NEWS
By RONA MARECH and RONA MARECH,SUN REPORTER | April 17, 2006
The plans have been laid, the residents relocated, the land cleared, and at long last - after a ceremonial groundbreaking event today - construction is set to begin on the first building in a new biotech park that supporters hope will transform East Baltimore and the city. The new building, which developers expect to be completed by 2008, is a six-story, 282,000-square- foot, $120 million life science center bounded by Wolfe, Chapel and Madison streets and Ashland Avenue. It is part of the first phase of the renewal project, which is to extend over 31 acres and include five life science buildings as well as three parking garages, 900 units of housing, 40,000 square feet of retail space and several acres of new parks.
NEWS
By ERIC SIEGEL and ERIC SIEGEL,SUN REPORTER | January 3, 2006
The long-awaited groundbreaking for the first life sciences building in the proposed East Baltimore biotechnology park north of the Johns Hopkins medical complex is tentatively set for sometime this month, according to the head of the nonprofit in charge of the redevelopment effort. "It will be a major milestone for the project," said Jack Shannon, president and chief executive of East Baltimore Development Inc., the nonprofit set up by the city to replace 80 acres of mostly blighted buildings with a biotech park, retail space and hundreds of units of new and renovated housing.
NEWS
By Doug Donovan and Doug Donovan,SUN STAFF | April 29, 2004
The city Board of Estimates unanimously approved two land deals yesterday that advance development prospects that are considered important to East Baltimore's revitalization. A private developer and a nonprofit development agency received technical control of two parcels north of Johns Hopkins medical complex, where the city hopes to create a biotech park. The first deal was a promise to sell 77 housing units to Collington Partners in an area bordered by the 2200 blocks of E. Biddle St. and Mura St. and the 1200 blocks of N. Collington Ave. and N. Patterson Park Ave. The $206,000 sale is contingent on the developer's ability to win $12 million in federal tax credits.
NEWS
By Eric Siegel and Eric Siegel,SUN STAFF | May 22, 2001
In a bold new effort to reinvigorate the decayed area north of the Johns Hopkins medical complex in East Baltimore, the O'Malley administration is pushing ahead with a preliminary plan for a major biotechnology park and up to 1,000 housing units. Developed after months of study and to be done in stages over several years, the plan could require the demolition of hundreds of properties, many of them vacant and in need of repair, and displace a still-to-be-determined number of homeowners and renters in a 50-acre pie-shaped swath.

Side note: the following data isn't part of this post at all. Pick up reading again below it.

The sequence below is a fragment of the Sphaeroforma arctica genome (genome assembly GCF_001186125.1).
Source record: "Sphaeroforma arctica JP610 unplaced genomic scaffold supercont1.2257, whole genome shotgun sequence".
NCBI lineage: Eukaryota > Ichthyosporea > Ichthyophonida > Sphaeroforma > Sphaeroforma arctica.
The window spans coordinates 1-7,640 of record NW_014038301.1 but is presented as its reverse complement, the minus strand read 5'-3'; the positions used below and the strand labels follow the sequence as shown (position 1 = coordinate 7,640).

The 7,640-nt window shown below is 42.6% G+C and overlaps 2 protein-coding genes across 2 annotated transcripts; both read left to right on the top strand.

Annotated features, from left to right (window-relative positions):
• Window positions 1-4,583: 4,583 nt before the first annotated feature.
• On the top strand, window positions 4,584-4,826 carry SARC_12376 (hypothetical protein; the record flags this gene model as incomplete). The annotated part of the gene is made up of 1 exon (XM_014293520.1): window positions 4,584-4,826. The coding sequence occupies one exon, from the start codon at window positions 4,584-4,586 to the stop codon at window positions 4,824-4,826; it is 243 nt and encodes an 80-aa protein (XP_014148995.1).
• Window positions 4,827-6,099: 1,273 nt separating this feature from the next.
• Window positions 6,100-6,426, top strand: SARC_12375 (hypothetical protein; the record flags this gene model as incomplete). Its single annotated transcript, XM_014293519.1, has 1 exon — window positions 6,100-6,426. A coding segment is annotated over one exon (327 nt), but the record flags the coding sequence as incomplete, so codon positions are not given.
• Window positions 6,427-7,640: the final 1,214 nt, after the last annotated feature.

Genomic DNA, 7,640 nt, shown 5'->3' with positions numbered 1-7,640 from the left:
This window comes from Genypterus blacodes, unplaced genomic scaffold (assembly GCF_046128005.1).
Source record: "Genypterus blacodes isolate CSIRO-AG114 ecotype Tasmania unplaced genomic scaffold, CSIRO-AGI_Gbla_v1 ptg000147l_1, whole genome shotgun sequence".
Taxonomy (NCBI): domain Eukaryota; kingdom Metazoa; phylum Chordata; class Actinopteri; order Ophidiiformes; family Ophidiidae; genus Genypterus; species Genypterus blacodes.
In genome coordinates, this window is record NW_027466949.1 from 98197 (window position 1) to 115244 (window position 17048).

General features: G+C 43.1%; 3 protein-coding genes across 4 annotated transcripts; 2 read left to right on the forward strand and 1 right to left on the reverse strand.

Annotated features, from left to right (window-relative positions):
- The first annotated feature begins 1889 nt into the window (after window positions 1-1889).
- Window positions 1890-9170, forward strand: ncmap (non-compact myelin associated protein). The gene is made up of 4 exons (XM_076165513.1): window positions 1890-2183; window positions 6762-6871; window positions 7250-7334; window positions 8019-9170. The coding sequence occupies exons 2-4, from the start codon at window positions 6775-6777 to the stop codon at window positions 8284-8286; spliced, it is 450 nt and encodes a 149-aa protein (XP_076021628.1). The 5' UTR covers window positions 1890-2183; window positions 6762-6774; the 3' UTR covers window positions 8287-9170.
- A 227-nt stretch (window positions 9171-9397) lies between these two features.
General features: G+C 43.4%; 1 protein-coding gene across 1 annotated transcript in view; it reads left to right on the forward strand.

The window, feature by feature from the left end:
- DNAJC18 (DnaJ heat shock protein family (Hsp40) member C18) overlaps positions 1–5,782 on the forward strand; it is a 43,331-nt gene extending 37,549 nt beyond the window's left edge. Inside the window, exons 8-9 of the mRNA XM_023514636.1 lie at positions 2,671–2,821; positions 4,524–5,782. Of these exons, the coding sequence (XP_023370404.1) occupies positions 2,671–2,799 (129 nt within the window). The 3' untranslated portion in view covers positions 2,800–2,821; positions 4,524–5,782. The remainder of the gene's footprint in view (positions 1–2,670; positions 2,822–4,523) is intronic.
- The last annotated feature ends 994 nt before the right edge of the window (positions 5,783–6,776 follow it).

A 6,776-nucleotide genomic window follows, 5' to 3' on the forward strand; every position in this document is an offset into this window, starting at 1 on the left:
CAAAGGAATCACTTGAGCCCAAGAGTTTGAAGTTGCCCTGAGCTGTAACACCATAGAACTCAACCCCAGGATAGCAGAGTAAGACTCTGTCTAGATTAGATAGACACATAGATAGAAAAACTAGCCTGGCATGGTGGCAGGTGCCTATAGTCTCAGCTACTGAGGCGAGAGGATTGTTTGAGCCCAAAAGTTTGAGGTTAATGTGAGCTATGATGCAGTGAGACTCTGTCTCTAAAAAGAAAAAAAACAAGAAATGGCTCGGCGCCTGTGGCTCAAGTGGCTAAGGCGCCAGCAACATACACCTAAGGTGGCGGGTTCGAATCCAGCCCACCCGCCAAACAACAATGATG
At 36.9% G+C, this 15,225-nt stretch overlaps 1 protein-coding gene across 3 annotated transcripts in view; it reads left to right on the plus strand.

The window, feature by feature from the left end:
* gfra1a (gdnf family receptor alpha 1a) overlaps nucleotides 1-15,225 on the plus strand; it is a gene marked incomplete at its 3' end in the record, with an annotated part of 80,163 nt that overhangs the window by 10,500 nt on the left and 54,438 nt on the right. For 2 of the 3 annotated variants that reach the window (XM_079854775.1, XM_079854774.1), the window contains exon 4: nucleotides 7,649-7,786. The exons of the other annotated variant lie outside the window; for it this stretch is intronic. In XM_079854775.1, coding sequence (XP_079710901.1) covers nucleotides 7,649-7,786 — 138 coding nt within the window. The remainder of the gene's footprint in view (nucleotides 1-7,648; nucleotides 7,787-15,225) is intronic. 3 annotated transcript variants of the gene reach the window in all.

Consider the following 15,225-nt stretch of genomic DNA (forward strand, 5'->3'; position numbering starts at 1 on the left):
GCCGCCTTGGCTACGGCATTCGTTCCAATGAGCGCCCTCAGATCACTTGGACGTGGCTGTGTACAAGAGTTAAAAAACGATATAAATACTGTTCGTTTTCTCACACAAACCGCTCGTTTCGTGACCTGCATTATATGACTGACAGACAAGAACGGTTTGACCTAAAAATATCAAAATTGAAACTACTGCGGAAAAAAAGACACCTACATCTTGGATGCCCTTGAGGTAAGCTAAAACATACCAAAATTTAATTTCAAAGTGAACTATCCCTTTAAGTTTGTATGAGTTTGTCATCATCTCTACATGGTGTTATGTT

NEWS
By Doug Donovan and Doug Donovan,SUN STAFF | December 21, 2004
Lucille Gorham has watched firsthand for decades as her East Baltimore neighborhood has deteriorated since her family moved there in 1931. The blocks around Gorham's East Chase Street house have gone from a family neighborhood with clean stoops and streets to a trash-strewn stretch of boarded-up houses inhabited by addicts and drug dealers. Now Gorham, 72, is moving out to make way for the wrecking balls and construction cranes that will begin the transformation of her dilapidated neighborhood into new townhouses and high-tech businesses as part of a redevelopment project officially kicked off yesterday.
NEWS
By Doug Donovan and Doug Donovan,SUN STAFF | April 29, 2004
The city Board of Estimates unanimously approved two land deals yesterday that advance development prospects that are considered important to East Baltimore's revitalization. A private developer and a nonprofit development agency received technical control of two parcels north of Johns Hopkins medical complex, where the city hopes to create a biotech park. The first deal was a promise to sell 77 housing units to Collington Partners in an area bordered by the 2200 blocks of E. Biddle St. and Mura St. and the 1200 blocks of N. Collington Ave. and N. Patterson Park Ave. The $206,000 sale is contingent on the developer's ability to win $12 million in federal tax credits.